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About the Poet George Szirtes (b. 1948) came to England in 1956 as a refugee from Hungary. He was brought up in London, going on to study fine art in London and Leeds. He wrote poetry alongside his art and his first collection, The Slant Door, appeared in 1979 and won the Geoffrey Faber Memorial Prize. After his second collection was published he was invited to become a Fellow of the Royal Society of Literature. Other acclaimed collections and translations followed, a return trip to Budapest in 1984 proving a particularly fruitful trigger for his creativity. His most recent collection, Reel, was awarded the 2004 T. S. Eliot Prize.

The tension in Szirtes' haunting poems is partly a result of displacement and the consequent negotiation between a European sensibility and English culture. In particular the loss of his earliest home, the city of Budapest, renders the past deeply ambiguous, vulnerable to the reconstructions of memory. Poems that seemingly chronicle purely domestic moments have implications beyond the half open windows and doors of the rooms in which they take place, like the baby grand of a childhood apartment that "vanishes into the sudden dark//Of history and other shady business." ('Piano') His poems reject the simplifications that belonging - to a country, religion or political movement - can demand. Thus the process of assimilation is satirised in 'Preston North End' where his Englishness is learnt through football's tribal loyalties until "I pass the Tebbitt test. I am Alan Lamb,/Greg Rusedski, Viv Anderson, the boy/from the corner shop, Solskjaer and Jaap Stam." But though he offers no easy narratives or identities he understands the impulse to try and make sense of the world through them: his poems are full of tenderness towards the dead, and by extension all of us who will one day be displaced by the passage of time like the girl in the photograph who "is touching because she is lovely/and gone." ('Meeting Austerlitz').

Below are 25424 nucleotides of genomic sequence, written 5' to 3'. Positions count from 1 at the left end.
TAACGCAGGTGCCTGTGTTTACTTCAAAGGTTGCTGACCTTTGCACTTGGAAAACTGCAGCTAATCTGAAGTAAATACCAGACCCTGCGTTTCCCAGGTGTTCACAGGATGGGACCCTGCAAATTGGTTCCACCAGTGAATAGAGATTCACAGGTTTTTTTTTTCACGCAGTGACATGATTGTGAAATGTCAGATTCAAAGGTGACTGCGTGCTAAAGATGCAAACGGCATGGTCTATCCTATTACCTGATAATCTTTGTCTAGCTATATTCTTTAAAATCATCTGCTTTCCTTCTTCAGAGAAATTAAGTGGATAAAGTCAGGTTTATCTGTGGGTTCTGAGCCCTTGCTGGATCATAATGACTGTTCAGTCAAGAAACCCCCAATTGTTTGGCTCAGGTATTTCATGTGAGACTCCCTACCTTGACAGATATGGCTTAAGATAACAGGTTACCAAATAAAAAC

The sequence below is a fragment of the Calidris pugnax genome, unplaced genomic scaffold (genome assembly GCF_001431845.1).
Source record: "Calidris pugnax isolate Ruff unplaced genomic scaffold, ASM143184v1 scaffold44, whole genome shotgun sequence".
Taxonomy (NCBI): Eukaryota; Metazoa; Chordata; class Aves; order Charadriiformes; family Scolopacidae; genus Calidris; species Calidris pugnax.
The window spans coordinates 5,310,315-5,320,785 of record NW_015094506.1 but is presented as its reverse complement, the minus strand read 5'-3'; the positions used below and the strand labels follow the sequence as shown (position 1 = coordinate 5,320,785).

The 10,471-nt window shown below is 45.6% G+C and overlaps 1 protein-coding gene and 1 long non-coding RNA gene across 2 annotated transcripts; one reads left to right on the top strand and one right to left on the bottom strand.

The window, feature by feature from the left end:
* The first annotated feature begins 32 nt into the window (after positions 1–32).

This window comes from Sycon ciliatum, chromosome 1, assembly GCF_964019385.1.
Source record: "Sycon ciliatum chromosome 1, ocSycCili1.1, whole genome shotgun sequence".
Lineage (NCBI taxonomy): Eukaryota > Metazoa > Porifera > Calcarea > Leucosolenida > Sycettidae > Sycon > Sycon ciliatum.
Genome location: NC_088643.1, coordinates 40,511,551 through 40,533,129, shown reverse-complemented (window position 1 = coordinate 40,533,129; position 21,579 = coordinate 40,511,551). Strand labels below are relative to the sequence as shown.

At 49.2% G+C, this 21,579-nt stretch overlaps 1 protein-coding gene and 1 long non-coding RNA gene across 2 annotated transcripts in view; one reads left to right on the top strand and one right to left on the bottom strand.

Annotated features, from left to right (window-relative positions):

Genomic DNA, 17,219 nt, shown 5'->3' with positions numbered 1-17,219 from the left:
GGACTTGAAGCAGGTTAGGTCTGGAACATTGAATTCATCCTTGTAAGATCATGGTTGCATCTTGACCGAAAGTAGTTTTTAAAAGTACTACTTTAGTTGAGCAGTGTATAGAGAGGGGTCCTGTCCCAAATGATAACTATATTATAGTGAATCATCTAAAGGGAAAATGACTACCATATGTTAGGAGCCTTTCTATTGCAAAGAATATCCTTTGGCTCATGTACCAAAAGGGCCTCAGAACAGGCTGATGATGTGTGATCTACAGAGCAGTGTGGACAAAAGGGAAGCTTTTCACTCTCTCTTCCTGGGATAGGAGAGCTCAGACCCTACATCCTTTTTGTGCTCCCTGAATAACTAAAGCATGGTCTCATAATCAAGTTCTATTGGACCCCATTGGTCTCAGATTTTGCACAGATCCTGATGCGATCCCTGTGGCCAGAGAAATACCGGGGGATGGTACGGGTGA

Szirtes has described his poems as buildings and their mainly formal structures do have an architectural quality which his reading brings out. However, it's the still slightly foreign music of his voice, the accent that is hard to place, which expresses the complexities of his work so beautifully.

His recording was made for The Poetry Archive on 1 March 2005 at The Audio Workshop, London and was produced by Richard Carrington.
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  • An English Apocalypse
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